When Cut From Medicare Advantage Plans, Doctors Face Dilemma About Patients
In the meantime, Medicare is trying to crack down on habitual overcharging by some doctors.
The Washington Post: Doctors Cut From Medicare Advantage Networks Struggle With What To Tell Patients
Thousands of primary-care doctors and specialists across the country have been terminated from privately run Medicare Advantage plans, sparking a battle between doctors who say patient care is being threatened and insurers that insist they have to reduce costs and streamline their operations. Medical associations, which describe the dismissals as the largest in the program’s history, say the cuts are forcing some patients to leave their doctors in mid-treatment (Cha, 1/25).
Earlier, related KHN story: Judge's Medicare Advantage Order Could Have National Impact (Jaffe, 12/6/13).
The New York Times: Doctors Abusing Medicare Face Fines And Expulsion
The Obama administration is cracking down on doctors who repeatedly overcharge Medicare patients, and for the first time in more than 30 years the government may disclose how much is paid to individual doctors treating Medicare patients. Marilyn B. Tavenner, the administrator of the Centers for Medicare and Medicaid Services, said that “recalcitrant providers” would face civil fines and could be expelled from Medicare and other federal health programs. In a directive that took effect on Jan. 15 but received little attention, Ms. Tavenner indicated that the agency was losing patience with habitual offenders. She ordered new steps to identify and punish such doctors (Pear, 1/26).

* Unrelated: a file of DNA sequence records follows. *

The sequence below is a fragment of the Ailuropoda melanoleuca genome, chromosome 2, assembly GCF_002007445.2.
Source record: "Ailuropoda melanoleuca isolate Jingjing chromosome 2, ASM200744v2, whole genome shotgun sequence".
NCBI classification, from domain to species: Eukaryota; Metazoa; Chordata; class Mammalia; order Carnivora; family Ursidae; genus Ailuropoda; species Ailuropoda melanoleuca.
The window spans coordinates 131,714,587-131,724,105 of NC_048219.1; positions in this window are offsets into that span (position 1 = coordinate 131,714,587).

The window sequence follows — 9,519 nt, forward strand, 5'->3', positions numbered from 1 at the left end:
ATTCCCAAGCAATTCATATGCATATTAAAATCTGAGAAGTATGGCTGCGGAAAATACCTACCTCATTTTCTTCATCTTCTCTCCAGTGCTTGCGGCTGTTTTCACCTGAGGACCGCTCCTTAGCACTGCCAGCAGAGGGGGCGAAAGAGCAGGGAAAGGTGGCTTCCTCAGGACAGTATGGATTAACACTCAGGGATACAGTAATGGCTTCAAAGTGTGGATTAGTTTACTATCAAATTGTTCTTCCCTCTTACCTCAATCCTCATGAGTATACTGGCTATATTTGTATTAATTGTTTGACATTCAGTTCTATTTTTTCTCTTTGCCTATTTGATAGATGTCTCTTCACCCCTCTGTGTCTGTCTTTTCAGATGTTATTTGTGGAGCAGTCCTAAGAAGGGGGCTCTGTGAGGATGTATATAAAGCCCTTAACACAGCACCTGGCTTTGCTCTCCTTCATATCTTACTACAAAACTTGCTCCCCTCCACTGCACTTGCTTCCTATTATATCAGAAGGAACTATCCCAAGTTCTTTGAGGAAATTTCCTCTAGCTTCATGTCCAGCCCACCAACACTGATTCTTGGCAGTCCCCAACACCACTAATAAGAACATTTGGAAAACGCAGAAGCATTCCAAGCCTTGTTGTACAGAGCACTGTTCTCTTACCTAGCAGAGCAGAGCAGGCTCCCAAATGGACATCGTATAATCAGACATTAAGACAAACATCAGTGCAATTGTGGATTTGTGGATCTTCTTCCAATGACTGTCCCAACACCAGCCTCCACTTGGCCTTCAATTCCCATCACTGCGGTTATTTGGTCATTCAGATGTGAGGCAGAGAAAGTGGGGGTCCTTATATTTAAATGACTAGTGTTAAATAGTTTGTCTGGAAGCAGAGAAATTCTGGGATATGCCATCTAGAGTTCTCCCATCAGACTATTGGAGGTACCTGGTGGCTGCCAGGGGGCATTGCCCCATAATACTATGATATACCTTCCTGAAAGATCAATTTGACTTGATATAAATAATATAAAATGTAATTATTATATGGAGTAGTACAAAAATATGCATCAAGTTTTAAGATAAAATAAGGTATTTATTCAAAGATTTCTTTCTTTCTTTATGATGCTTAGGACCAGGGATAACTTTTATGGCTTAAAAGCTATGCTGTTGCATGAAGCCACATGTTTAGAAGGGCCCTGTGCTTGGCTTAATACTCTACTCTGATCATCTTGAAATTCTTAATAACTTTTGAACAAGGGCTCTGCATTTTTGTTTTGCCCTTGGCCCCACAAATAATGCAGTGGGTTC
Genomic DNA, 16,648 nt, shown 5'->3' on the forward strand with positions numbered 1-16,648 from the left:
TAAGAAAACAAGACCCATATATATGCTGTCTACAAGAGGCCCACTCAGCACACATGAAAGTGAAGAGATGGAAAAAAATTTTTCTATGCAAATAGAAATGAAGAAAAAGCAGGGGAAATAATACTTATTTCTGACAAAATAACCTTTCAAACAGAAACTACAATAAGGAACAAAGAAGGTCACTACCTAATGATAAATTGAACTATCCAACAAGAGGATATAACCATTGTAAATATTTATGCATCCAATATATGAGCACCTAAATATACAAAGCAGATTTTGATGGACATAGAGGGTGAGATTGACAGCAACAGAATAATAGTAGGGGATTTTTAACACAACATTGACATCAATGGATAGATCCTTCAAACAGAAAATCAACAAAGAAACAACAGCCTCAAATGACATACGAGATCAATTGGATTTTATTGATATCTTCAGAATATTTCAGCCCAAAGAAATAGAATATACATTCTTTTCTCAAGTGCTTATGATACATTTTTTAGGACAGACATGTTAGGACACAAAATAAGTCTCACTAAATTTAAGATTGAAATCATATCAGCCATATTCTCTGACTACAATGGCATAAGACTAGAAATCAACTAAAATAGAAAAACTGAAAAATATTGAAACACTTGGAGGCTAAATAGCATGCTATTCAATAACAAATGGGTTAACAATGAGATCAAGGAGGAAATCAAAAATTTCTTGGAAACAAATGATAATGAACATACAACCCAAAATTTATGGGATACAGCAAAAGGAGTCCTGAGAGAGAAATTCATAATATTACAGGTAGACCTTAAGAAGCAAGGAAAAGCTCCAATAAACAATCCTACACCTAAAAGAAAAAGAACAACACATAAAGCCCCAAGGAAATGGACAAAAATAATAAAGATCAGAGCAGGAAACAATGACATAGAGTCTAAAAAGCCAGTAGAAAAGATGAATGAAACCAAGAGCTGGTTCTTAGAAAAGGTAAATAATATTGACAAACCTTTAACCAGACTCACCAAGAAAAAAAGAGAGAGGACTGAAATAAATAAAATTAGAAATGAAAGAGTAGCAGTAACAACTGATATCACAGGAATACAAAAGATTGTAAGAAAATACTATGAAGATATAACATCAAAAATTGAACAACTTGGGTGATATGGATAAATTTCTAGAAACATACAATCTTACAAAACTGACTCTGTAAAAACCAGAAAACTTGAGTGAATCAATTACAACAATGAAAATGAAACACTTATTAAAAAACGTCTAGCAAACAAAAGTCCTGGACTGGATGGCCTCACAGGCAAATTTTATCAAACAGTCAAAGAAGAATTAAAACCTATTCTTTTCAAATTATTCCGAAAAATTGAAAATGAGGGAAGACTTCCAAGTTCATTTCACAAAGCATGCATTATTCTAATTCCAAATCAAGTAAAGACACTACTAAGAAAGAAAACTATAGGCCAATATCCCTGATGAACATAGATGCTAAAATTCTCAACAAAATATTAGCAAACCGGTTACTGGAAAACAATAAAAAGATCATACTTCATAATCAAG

And, for patients:
The Wall Street Journal: The Pitfalls Of Applying For Medicare
Roughly 3.65 million Americans will turn 65 this year and become eligible for Medicare. But be warned: There's nothing simple about signing up for the government's health-care insurance program. "Medicare is complicated," says Paula Muschler, operations manager of the Allsup Medicare Advisor, a Medicare advisory-services company. "There is a lot seniors can do either right or wrong that can have a lasting impact on their health-care costs for the rest of their lives." ... Get a Medicare adviser, who, like a lawyer or a financial planner, can put you on the right track to finding the package that works best for your health and your pocketbook (Waters, 1/26).